Everyday more and more people are choosing plant-based products over meat. Ethics, health concerns, trend, or simple curiosity – regardless of reasons, hundreds are now enjoying new cruelty-free foods.

We created a chart of the tastiest and the healthiest plant-based meat alternatives. Even if you’re not vegan or vegetarian, you won’t regret trying them – but be careful, you might never want to go back to your old diet! In any case, don’t worry about losing your protein source even for a day – those options are just as nutritious as animal-based dishes, and sometimes are even tastier.

Some of them are easy to make at home, but you can pick it up at any grocery store to richen your casual meal. Those substitutes will absorb any flavor of your choice, so cooking them by yourself will open a great opportunity of having some quality MasterChef time. Pick up your spices and start experimenting!

However, if you’re not the biggest fan of cooking, you can try them out in cafes and restaurants (vegetarian places will definitely serve at least a few options) or buy a processed meatless substitute, so you will only need to heat it a bit. It might not be as healthy, but it’s quick, tasty, and what’s more important – ethical.

Broaden your food horizons and enjoy the taste!

Homemade Seitan

seitan meal

It takes a lot of patience and bravery to cook, but pays off nicely! Seitan is made of gluten – the wheat protein. In order to make it yourself, you will only need few products: wheat, water, and spices of choice (broth or soy sauce can be added optionally). Seitan has a chewy, meaty texture, it absorbs any spice and flavor of your choice, and it doesn’t need that much time to cook. It’s also full of protein – 100 g. contains 75 g. of protein – the same amount of beef, for example, only has 26 g. To make it quickly, you can simply buy a wheat gluten ‘flour’ (wheat protein with all the starch washed out).

Important note: if you have gluten intolerance or celiac decease, please skip this recipe and enjoy other delicious substitutes!

Tempeh

tempeh meal

Tempeh isn’t as popular as it’s soy-sibling tofu, but it might be even more sapid and mellow. It has a unique a savory, nutty taste. Tempeh is made of fermented soybeans that form a specific dense, uneven texture. Although soy tempeh is the most popular kind, it could also be made from other grains. This is one of the firmest plant-based meat substitutes, so you can use it for cooking burgers, stakes, or salads. For example, if you’re looking for a plant ingredient that can work as a chicken substitute and still fall on spectrum of whole foods, tempeh is your choice.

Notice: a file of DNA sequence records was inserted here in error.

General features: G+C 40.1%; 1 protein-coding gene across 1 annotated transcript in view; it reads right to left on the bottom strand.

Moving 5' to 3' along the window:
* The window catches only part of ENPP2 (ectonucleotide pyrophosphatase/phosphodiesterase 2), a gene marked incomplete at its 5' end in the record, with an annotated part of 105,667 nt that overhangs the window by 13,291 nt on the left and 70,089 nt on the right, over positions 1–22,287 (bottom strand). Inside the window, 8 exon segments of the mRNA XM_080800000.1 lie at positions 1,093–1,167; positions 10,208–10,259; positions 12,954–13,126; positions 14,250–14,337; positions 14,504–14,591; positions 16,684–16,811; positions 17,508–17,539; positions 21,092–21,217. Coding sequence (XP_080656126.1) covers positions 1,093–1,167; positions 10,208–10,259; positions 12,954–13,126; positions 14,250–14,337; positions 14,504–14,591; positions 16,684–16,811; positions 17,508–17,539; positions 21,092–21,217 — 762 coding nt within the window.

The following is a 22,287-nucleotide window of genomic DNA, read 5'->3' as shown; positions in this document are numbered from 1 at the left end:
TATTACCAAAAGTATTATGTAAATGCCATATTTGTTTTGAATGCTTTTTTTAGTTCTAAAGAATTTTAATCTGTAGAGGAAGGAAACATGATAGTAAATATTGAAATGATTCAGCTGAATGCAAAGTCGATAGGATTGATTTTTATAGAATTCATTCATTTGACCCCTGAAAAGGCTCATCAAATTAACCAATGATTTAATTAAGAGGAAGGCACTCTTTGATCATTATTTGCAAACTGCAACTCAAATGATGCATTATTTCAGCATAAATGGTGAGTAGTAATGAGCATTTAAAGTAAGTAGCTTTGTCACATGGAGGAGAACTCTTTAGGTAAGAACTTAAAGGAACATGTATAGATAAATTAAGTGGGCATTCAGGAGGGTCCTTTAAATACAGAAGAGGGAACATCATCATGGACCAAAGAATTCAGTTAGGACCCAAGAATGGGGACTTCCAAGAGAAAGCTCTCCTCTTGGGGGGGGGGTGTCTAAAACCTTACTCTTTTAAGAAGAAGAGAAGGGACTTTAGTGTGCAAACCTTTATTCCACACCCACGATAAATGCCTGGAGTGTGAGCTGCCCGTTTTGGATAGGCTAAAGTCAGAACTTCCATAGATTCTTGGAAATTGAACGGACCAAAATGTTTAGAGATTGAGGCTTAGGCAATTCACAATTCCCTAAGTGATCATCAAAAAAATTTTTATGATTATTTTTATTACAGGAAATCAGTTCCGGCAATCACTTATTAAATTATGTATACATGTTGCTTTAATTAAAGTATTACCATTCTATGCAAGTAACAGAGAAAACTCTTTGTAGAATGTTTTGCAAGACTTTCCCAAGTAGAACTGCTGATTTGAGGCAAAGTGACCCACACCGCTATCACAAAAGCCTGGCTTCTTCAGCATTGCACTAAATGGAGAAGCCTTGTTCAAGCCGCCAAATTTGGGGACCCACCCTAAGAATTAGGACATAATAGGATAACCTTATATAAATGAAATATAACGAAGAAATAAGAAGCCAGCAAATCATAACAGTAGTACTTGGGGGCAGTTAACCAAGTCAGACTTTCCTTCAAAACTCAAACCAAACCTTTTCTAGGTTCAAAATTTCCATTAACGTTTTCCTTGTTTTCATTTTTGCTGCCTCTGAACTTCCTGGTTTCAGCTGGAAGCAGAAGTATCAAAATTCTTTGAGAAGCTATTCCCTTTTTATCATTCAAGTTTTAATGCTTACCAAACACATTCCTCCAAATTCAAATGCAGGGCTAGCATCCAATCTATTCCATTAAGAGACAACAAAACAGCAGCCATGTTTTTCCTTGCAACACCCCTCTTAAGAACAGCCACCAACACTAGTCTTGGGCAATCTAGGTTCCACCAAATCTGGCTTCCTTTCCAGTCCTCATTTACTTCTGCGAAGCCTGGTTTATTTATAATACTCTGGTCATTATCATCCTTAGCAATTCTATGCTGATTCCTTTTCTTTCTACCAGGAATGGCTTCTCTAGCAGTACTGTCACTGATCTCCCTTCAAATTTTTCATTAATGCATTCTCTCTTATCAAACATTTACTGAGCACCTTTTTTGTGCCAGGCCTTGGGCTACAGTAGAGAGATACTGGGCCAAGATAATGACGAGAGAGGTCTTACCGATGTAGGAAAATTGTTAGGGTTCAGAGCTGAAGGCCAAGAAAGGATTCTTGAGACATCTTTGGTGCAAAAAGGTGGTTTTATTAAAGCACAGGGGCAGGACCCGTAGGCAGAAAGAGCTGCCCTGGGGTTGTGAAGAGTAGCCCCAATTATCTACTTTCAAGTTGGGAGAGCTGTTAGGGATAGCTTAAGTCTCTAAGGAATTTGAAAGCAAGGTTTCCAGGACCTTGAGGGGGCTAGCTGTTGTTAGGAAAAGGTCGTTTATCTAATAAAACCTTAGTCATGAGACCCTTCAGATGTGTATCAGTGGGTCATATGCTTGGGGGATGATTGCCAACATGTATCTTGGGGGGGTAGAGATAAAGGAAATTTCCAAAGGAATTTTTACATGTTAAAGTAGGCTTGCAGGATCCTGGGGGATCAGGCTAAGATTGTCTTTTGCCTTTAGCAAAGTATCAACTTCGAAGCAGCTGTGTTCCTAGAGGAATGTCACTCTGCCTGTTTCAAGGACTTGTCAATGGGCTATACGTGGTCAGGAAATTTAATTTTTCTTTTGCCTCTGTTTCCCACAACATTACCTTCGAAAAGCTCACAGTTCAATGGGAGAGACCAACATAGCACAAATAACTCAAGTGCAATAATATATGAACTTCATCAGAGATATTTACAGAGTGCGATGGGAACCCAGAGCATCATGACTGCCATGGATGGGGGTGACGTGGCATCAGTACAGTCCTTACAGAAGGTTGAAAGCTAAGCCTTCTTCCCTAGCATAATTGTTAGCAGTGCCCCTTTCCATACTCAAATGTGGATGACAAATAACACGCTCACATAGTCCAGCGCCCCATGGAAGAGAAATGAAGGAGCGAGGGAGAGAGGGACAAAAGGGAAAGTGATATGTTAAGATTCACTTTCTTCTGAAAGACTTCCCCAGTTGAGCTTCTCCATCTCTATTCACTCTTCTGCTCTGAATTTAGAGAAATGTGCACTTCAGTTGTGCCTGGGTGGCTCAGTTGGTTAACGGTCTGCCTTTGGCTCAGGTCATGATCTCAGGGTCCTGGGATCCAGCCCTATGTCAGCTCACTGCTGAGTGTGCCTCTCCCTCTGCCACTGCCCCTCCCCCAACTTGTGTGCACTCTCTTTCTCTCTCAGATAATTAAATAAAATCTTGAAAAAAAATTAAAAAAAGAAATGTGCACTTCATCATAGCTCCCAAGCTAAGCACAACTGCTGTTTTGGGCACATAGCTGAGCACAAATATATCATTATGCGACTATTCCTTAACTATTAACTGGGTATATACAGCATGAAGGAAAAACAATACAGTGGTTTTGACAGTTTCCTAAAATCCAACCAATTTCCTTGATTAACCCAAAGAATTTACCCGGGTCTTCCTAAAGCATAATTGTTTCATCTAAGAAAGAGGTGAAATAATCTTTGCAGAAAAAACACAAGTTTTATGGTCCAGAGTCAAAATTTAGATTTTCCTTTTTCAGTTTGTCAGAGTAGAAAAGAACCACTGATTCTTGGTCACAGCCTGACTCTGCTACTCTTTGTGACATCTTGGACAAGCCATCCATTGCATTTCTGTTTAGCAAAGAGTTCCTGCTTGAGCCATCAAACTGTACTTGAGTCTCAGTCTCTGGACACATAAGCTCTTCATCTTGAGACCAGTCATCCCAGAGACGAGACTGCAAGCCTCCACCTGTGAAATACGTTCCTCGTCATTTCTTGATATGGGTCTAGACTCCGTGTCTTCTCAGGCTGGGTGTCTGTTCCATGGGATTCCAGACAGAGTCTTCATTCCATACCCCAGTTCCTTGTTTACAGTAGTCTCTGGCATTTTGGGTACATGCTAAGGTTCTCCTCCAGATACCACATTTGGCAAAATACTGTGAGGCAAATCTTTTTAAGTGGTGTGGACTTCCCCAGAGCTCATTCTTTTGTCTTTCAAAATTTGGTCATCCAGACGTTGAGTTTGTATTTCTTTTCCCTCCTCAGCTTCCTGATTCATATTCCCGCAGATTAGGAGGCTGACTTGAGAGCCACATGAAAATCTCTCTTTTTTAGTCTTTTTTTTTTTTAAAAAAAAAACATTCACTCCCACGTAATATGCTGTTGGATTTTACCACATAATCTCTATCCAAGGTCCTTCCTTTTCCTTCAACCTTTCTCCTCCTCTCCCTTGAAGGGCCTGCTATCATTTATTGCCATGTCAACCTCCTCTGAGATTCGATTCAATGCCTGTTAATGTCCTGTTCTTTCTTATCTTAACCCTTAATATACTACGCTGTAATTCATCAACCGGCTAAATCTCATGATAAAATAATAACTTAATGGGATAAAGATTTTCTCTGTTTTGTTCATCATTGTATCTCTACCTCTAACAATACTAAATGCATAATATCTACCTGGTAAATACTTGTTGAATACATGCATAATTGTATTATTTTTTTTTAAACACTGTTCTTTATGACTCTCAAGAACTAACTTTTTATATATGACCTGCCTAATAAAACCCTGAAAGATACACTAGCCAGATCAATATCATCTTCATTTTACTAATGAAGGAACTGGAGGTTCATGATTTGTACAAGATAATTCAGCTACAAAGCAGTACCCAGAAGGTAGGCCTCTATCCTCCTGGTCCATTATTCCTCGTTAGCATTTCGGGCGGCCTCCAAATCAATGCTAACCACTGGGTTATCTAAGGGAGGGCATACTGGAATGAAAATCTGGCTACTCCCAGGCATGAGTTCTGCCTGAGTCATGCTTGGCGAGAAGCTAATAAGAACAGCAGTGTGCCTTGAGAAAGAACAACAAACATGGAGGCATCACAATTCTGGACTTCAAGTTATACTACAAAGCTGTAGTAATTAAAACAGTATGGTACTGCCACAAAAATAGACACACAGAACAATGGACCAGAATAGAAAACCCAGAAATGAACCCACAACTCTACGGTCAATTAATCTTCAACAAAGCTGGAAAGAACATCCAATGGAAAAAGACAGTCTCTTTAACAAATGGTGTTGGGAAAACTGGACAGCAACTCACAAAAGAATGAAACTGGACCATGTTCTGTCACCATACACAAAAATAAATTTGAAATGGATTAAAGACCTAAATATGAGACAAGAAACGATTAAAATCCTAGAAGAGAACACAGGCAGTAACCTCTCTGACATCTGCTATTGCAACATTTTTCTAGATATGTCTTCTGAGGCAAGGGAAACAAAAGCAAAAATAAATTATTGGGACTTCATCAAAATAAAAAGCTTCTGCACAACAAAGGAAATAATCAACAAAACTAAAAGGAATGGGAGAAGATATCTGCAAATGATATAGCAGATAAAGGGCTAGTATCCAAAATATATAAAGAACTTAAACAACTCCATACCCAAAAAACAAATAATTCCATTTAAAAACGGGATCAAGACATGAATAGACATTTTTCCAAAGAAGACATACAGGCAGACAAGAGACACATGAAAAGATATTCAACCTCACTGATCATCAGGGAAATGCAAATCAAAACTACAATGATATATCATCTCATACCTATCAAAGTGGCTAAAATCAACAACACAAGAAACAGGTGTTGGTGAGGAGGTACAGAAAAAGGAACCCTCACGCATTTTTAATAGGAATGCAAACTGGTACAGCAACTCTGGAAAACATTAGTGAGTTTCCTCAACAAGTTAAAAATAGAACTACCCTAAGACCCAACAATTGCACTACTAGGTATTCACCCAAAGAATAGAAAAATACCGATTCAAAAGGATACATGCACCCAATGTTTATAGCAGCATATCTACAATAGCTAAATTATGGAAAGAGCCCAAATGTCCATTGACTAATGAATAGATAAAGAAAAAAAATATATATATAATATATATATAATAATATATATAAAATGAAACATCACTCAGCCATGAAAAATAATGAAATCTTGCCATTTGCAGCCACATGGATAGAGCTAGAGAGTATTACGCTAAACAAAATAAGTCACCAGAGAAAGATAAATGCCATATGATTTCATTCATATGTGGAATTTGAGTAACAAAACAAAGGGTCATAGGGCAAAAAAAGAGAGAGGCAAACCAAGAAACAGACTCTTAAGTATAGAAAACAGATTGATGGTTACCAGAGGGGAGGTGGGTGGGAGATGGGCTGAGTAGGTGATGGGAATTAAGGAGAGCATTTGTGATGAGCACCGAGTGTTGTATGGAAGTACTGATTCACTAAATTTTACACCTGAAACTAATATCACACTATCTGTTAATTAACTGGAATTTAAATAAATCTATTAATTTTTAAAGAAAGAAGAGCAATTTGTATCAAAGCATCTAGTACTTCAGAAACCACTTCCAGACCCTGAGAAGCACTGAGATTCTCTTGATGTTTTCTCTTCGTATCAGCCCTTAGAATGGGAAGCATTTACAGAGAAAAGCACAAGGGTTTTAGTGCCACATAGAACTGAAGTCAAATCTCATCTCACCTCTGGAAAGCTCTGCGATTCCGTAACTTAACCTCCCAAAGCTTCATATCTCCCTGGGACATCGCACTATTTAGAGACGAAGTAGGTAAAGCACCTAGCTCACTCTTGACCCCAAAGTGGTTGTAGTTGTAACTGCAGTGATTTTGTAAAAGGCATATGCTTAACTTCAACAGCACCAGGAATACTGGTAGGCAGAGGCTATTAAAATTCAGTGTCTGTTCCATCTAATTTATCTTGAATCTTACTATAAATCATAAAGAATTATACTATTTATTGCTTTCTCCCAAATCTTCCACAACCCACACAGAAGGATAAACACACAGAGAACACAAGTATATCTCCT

Tempeh will also gracefully absorb any flavor of your choice and reward you with a lot of protein: it contains 19 g. per 100 g. of the product (not as much as seitan does, but still more than eggs do – only 13 g. for the same amount).

Red lentil sauce

lentil sauceRed lentil is one of the least known whole foods meat substitutes. Aside from being quite affordable, it cooks very fast, contains a lot of protein and has a moist, velvet taste – almost like a good gravy. Its bright orange color will garnish even the exquisite dishes. The protein content of lentil is similar to a regular meat serving, but it is actually considered healthier: meat usually contains much more fat.

Try cooking lentil with garlic, tomato paste and spices! Sauté one small onion in a stew-pan, add a cup of red lentil and two tbsp. tomato paste. Mix well, add 3 cups of hot water and let it stew for 20-30 mins. Add more water if necessary. Cook until it boils so good it acquires smooth, sauce-like texture. Use it as gravy with veggies, rice, or pasta.

Tofu

tofu snack

While it might not be the easiest choice for a homemade cooking session, it’s still quite popular and relatively easy to acquire. Tofu is widely known for its unique silky texture and nutritional value. It contains all 9 essential amino acids, it is also a great source of calcium, iron, magnesium and vitamin B1.

Stir the firm kind of tofu with veggies, add it to soups, or make spicy curry. Softer varieties of tofu are well-known for their creamy texture and commonly used in smoothies, pastry, or even desserts.

Written by Verv Experts
We are an integral part of the Verv team, the articles we create are the result of a collaborative effort. We are happy to share our experience and discoveries...
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